The diode behaviour seems to be ideal in this time scale.

-V2


Power electronic devices

R

i

a

b

+

V2

v

V1

V1/R

i

-

trr

t

-V2/R

ts

tf(i= -0.1·V2/R)

v

t

-V2

Switching times in PN junctions (II)

Transition from “a” to “b” (switching off) in a narrow time scale (ms or ns).

ts = storage time.

tf = fall time.

trr = reverse recovery time.

Reverse recovery peak


Power electronic devices

R

i

a

b

+

V2

v

V1

Carriers/cm3

-

i

8·1013

V1/R

t0

t0

t1

pNV

nPV

t3

t4

t

4·1013

t0

t0

t1

t2

t3

t2

t4

-V2/R

0

v

t

-0.1

0.1

0

Length [mm]

-V2

Switching times in PN junctions (III)

  • Why does this evolution occur?

  • This is because the junction cannot withstand voltage until all the excess of minoritary carriers disappears from the neutral regions.


Power electronic devices

R

i

a

b

+

V2

v

V1

-

i

Carriers/cm3

8·1013

0,9·V1/R

t4

t1

t3

pNV

nPV

t4

0,1·V1/R

4·1013

td

t2

t3

t1

t2

t0

tr

tfr

0

t0

-0. 1

0.1

0

Length [mm]

Switching times in PN junctions (IV)

Transition from “b” to “a” (switching on) in a narrow time scale (ms or ns).

td = delay time.

tr = rise time.

tfr = td + tr = forward recovery time.


Power electronic devices

Trade-off between static and dynamic behaviourin PN junctions

  • P+N-N+ and PIN structures allow us to combine high reverse voltage (due to a wide drift region) and low forward resistivity (due to conductivity modulation).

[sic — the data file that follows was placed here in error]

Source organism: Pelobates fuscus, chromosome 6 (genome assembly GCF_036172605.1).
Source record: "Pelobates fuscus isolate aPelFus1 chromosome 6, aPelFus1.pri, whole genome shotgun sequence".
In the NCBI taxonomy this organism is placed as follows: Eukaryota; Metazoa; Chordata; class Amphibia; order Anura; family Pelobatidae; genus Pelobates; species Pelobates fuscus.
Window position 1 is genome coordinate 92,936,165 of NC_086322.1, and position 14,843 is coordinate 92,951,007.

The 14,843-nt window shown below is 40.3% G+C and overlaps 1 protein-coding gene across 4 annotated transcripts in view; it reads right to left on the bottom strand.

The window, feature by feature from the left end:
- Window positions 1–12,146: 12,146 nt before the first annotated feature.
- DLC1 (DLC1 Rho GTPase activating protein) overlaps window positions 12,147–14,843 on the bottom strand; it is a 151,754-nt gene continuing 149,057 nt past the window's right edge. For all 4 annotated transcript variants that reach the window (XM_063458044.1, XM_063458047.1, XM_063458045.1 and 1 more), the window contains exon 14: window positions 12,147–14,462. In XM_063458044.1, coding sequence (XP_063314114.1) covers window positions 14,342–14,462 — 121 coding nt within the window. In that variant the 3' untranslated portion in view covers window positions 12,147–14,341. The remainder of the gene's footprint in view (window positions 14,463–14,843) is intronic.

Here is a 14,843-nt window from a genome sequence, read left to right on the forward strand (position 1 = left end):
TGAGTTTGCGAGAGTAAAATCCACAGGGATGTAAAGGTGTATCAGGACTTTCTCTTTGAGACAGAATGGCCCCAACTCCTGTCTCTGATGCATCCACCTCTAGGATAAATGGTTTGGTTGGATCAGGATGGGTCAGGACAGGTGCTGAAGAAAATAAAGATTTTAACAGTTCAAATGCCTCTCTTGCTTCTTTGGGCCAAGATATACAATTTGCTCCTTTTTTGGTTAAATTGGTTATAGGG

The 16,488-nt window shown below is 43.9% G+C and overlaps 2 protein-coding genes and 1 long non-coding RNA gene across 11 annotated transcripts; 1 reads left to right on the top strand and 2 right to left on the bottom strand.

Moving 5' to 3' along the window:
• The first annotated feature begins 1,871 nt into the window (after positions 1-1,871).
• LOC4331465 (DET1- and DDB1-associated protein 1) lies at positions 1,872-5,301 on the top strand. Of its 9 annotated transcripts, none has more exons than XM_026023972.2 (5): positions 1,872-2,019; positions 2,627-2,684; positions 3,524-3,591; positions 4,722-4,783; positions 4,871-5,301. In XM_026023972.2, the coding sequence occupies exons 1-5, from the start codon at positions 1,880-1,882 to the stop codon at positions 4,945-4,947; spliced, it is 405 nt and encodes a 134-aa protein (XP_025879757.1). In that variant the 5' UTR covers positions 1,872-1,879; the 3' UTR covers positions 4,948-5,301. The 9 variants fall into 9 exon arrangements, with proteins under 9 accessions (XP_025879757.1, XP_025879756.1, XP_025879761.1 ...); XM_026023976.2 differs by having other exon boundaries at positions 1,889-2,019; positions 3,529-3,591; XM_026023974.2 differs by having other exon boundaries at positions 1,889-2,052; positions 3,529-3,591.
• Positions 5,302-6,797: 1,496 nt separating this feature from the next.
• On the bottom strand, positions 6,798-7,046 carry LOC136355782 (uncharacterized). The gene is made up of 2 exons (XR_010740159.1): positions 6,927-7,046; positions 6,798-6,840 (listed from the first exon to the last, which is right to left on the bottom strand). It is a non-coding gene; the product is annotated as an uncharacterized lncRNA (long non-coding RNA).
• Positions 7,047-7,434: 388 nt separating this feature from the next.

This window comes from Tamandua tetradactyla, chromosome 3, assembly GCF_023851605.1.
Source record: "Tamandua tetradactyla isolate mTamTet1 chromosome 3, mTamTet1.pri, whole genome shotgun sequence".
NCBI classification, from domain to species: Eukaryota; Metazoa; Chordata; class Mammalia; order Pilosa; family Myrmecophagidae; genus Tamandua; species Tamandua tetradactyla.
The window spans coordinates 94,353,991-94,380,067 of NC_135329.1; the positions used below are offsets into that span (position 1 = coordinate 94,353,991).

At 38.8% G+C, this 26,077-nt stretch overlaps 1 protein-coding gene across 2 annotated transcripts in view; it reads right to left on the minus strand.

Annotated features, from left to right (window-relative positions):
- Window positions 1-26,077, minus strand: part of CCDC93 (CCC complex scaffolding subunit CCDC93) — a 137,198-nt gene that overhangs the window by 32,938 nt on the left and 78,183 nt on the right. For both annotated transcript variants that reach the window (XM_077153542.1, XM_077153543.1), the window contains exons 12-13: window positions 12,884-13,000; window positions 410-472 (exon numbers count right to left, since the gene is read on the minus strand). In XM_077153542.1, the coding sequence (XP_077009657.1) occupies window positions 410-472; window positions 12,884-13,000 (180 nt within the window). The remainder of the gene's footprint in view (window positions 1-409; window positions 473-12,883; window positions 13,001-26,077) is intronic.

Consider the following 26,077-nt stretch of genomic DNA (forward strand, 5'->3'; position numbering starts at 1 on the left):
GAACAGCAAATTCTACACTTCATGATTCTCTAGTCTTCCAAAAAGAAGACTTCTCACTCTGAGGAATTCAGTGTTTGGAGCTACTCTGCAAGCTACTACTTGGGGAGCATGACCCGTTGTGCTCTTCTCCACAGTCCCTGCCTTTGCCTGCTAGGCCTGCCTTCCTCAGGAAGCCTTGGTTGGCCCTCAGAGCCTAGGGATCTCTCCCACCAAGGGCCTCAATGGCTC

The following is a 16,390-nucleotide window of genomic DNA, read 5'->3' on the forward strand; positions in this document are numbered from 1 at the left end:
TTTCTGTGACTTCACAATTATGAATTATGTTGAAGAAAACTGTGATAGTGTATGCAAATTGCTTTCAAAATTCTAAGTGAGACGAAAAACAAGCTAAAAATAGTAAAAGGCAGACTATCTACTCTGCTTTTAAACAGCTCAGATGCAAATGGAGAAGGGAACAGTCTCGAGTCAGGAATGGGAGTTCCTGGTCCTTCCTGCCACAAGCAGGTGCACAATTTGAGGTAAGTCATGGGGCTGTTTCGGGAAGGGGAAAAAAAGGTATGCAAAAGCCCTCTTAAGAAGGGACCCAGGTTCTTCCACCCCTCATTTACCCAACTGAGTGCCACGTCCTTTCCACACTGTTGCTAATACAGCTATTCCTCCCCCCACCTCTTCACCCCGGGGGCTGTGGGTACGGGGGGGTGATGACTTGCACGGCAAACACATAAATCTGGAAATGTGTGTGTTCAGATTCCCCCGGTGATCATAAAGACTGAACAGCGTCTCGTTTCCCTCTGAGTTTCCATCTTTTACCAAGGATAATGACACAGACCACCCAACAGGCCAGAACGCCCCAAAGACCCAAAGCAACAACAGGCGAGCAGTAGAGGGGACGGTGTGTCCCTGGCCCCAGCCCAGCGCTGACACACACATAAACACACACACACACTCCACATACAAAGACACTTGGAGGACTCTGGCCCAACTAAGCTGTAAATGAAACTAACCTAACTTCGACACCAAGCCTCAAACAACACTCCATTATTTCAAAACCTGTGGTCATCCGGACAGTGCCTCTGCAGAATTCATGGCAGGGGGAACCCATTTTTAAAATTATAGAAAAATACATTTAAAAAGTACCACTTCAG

• However, these structures imply large excess of minority carriers (even majority carries due to conductivity modulation). This excess of carriers must be eliminated when the device switches off to allow the device to withstand voltage.

  • The time to remove this excess of carriers depends on the width of the drift layer. If the drift layer is shorter than a hole diffusion length, then very little charge is stored and the device switches off fast. In this case, however, the device cannot withstand high reverse voltages.

ND1 = 1014

NA = 1019

N+

ND2 = 1019

P+

N-

Excess of electrons in N-

nN-»pN-

Excess of holes in N-

1016

nP+

pN+

1014

Log scale

106

Excess of electrons in P+

Excess of holes in N+

10

10

  • The switching process can be made still faster by purposely adding “recombination centers”, such as Au atoms in Si, to increase the recombination rate. However, this fact can deteriorate the conductivity modulation.


Power electronic devices

N-type semiconductor

Metal

-

-

+

+

-

-

-

+

+

N

-

N-type

-

+

+

-

+

+

Electrons (thin sheet)

Donor ions

Introduction to the metal-semiconductor junctions (I)